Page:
by Jenny Golding
On March 15, 2018, a billowing column of steam and hot water burst into the early morning sky at Norris Geyser Basin. Steamboat Geyser was erupting! Because Steamboat shows itself infrequently (this was the first eruption since 2014) its eruption was very exciting news for park lovers and scientists alike. Known as the tallest geyser in the world, Steamboat’s eruptions can be quite spectacular, emitting a roiling tower of steam visible for miles and water shooting more than 300 feet into the air. Steamboat erupted again on April 19, 27, and May 4, with more eruptions during the summer. This recent activity was interesting, not only because of the impressive steam and water show, but also for the opportunity to gain clues about what’s happening underground.
Each year, millions visit Old Faithful, Norris Geyser Basin, and other thermal areas to witness the bubbling, gurgling, spouting, and bright colors of the park’s otherworldly features. Yellowstone protects more than 10,000 mudpots, hot springs, and fumaroles, and the largest concentration of active geysers in the world. These hydrothermal features are much more than what meets the eye; they are signs of a complex, active, volcanic system pulsing beneath. Standing in the center of the caldera, near Norris Geyser Basin to the north, Mallard Lake, or Le Hardy Rapids, magma is only 3–4 miles beneath your feet. The recent eruptions of Steamboat are just a paragraph in the current chapter of an epic geologic story.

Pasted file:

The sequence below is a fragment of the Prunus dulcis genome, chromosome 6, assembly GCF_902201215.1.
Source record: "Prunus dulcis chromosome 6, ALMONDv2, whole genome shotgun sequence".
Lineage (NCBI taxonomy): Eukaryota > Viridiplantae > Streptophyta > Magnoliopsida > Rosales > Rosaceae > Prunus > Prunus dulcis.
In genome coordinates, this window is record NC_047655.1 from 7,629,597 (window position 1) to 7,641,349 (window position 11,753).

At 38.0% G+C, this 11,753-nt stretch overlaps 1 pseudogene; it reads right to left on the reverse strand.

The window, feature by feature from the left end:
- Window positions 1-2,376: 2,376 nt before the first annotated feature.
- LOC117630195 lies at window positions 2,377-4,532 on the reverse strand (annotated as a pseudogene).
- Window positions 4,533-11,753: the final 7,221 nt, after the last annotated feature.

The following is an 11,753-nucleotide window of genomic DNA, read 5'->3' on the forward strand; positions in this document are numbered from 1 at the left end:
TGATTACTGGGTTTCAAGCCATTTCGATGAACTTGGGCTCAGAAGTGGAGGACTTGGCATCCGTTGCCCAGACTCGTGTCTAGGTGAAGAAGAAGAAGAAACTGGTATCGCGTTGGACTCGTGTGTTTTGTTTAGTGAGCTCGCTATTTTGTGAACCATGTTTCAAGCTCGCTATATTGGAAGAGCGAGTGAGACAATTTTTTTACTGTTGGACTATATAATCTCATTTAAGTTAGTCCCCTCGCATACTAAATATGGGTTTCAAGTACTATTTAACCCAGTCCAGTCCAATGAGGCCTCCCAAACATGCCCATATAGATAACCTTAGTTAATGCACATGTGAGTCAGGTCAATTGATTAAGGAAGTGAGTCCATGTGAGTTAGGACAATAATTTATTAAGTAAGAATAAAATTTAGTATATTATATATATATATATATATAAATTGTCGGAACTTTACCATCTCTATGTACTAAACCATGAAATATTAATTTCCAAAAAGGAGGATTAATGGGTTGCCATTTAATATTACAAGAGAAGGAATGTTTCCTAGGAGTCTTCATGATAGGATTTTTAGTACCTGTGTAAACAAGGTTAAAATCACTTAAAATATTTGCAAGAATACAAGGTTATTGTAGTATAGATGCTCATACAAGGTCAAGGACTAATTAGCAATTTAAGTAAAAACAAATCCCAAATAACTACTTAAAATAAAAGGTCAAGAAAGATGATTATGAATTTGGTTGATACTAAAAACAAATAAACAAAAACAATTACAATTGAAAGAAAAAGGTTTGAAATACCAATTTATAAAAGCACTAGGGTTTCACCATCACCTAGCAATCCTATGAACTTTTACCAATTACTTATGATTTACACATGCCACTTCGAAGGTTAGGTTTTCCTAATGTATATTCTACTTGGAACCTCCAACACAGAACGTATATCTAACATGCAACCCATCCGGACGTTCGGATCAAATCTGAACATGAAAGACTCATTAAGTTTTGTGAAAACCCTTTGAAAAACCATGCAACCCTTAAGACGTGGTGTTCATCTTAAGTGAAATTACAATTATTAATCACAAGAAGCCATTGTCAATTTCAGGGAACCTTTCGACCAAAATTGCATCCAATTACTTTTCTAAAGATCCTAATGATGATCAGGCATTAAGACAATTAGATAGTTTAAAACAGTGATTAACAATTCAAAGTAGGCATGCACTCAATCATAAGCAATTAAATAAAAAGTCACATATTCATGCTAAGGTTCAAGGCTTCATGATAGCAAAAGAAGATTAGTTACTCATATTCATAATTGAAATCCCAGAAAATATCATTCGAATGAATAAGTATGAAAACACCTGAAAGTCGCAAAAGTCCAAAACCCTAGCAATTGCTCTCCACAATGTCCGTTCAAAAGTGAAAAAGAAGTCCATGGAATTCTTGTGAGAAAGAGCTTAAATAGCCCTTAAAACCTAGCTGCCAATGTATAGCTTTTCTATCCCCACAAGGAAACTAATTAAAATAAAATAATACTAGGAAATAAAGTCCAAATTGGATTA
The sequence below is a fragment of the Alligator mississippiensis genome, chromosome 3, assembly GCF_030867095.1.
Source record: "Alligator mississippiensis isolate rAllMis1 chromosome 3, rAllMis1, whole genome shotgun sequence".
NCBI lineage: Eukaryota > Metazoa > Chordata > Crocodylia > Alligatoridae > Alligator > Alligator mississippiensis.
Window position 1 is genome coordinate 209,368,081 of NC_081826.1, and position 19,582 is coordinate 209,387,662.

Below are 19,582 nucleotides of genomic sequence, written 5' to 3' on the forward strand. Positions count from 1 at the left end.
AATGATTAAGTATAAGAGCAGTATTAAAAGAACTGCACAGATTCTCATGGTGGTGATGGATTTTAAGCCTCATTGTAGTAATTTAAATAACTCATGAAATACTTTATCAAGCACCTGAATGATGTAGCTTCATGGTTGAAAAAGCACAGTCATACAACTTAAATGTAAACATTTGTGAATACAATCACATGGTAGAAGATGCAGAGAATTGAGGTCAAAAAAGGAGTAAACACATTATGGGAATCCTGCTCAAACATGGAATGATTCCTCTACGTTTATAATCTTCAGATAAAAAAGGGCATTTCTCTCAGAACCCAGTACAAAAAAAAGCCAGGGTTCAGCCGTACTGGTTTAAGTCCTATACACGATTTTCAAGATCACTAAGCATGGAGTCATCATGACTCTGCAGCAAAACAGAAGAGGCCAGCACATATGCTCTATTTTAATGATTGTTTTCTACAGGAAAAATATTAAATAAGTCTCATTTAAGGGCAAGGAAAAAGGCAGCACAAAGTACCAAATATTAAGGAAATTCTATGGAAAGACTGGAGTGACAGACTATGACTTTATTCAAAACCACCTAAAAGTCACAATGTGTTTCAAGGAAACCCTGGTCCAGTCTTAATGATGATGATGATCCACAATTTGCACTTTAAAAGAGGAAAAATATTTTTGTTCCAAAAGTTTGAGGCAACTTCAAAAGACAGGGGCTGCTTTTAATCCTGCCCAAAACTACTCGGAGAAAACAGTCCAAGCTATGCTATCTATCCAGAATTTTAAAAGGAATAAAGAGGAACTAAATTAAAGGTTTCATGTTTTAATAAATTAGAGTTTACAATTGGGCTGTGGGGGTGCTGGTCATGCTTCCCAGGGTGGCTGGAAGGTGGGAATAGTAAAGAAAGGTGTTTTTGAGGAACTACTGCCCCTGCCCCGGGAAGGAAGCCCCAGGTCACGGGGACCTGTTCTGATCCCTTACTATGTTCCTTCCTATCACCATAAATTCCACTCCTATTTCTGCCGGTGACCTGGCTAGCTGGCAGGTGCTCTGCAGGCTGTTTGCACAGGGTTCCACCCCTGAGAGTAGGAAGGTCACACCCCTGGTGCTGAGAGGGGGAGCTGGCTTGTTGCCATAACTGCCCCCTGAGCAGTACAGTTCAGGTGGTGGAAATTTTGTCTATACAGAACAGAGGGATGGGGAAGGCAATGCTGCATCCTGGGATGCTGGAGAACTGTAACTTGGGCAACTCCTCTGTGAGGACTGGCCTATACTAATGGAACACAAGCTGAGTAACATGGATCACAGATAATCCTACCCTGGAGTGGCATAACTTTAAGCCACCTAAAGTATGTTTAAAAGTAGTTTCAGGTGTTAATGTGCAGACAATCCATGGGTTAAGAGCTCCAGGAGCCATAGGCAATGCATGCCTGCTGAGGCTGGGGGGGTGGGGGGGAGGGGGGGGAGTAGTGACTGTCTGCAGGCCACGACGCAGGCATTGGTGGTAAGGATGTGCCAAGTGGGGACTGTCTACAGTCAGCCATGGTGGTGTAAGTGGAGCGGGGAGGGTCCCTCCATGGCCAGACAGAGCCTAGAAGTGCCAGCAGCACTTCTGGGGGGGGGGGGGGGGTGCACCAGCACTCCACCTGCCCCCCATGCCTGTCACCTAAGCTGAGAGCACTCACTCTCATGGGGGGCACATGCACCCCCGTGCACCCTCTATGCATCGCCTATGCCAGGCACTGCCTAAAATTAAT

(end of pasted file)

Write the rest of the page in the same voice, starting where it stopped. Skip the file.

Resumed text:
Seventeen million years ago, an intense period of volcanism began near the present-day Nevada-Oregon-Idaho border. For the next 14 million years, the North American tectonic plate drifted southwest across a thermal plume fixed in the earth’s mantle, its path punctuated by caldera-forming eruptions. Just over 2 million years ago the first of three eruptions occurred in the area we know as Yellowstone, and one of the largest ever super volcanoes was discovered. While experts don’t expect another eruption anytime soon, that underground “hot spot” continues to shape the park we see today.